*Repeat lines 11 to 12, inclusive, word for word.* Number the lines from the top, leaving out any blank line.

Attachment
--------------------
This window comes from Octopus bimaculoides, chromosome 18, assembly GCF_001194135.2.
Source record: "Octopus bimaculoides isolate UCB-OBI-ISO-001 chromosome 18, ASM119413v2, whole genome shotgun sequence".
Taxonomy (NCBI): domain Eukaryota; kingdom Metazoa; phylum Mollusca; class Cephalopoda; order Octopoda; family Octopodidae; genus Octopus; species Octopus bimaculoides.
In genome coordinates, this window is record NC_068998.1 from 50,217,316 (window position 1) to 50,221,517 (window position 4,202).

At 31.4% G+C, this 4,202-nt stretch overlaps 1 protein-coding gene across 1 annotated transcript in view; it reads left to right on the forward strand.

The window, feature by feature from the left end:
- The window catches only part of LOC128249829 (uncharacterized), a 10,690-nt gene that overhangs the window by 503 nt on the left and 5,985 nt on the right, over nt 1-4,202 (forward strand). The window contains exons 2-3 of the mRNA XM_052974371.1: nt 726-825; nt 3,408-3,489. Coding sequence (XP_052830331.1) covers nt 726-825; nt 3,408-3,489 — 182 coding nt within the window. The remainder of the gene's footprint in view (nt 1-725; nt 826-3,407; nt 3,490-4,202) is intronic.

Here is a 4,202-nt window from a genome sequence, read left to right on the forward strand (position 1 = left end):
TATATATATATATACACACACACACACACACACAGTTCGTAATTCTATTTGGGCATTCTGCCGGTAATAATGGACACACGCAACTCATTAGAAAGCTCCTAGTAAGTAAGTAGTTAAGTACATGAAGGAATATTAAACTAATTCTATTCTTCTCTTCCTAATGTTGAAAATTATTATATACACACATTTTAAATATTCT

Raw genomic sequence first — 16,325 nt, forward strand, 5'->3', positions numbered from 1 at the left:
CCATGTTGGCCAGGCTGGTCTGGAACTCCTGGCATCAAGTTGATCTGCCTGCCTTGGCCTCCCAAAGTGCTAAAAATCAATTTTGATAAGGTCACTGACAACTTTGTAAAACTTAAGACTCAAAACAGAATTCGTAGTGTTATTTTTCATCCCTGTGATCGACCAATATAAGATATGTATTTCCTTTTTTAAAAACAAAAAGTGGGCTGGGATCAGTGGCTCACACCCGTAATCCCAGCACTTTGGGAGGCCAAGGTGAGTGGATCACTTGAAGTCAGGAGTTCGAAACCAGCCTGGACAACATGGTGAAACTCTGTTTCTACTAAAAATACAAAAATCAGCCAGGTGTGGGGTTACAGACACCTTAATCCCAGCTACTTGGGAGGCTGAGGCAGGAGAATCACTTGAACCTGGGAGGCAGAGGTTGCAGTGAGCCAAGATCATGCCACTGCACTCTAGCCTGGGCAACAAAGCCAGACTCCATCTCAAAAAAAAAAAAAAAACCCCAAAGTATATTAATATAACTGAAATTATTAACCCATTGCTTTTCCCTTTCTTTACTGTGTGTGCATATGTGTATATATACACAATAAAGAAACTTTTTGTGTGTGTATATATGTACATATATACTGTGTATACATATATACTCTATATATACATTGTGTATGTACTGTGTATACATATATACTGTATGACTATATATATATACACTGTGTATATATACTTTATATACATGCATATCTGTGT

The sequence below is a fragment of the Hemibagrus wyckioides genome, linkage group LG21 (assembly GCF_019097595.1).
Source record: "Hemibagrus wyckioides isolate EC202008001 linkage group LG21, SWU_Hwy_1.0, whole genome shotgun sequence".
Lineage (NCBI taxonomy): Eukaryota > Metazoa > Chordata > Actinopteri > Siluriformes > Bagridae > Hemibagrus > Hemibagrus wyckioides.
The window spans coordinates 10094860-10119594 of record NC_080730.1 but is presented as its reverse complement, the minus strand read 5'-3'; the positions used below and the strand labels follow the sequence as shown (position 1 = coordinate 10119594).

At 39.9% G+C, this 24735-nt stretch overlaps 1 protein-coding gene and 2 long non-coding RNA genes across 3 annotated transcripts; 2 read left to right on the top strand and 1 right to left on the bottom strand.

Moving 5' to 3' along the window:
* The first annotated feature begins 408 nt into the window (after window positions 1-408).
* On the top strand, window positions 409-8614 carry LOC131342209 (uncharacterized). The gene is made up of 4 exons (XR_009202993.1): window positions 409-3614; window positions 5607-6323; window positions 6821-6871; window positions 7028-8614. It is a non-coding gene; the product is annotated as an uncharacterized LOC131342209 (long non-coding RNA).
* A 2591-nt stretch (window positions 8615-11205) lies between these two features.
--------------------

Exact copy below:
CCATGTTGGCCAGGCTGGTCTGGAACTCCTGGCATCAAGTTGATCTGCCTGCCTTGGCCTCCCAAAGTGCTAAAAATCAATTTTGATAAGGTCACTGACAACTTTGTAAAACTTAAGACTCAAAACAGAATTCGTAGTGTTATTTTTCATCCCTGTGATCGACCAATATAAGATATGTATTTCCTTTTTTAAAAACAAAAAGTGGGCTGGGATCAGTGGCTCACACCCGTAATCCCAGCACTTTGGGAGGCCAAGGTGAGTGGATCACTTGAAGTCAGGAGTTCGAAACCAGCCTGGACAACATGGTGAAACTCTGTTTCTACTAAAAATACAAAAATCAGCCAGGTGTGGGGTTACAGACACCTTAATCCCAGCTACTTGGGAGGCTGAGGCAGGAGAATCACTTGAACCTGGGAGGCAGAGGTTGCAGTGAGCCAAGATCATGCCACTGCACTCTAGCCTGGGCAACAAAGCCAGACTCCATCTCAAAAAAAAAAAAAAAACCCCAAAGTATATTAATATAACTGAAATTATTAACCCATTGCTTTTCCCTTTCTTTACTGTGTGTGCATATGTGTATATATACACAATAAAGAAACTTTTTGTGTGTGTATATATGTACATATATACTGTGTATACATATATACTCTATATATACATTGTGTATGTACTGTGTATACATATATACTGTATGACTATATATATATACACTGTGTATATATACTTTATATACATGCATATCTGTGT

The sequence below is a fragment of the Hemibagrus wyckioides genome, linkage group LG21 (assembly GCF_019097595.1).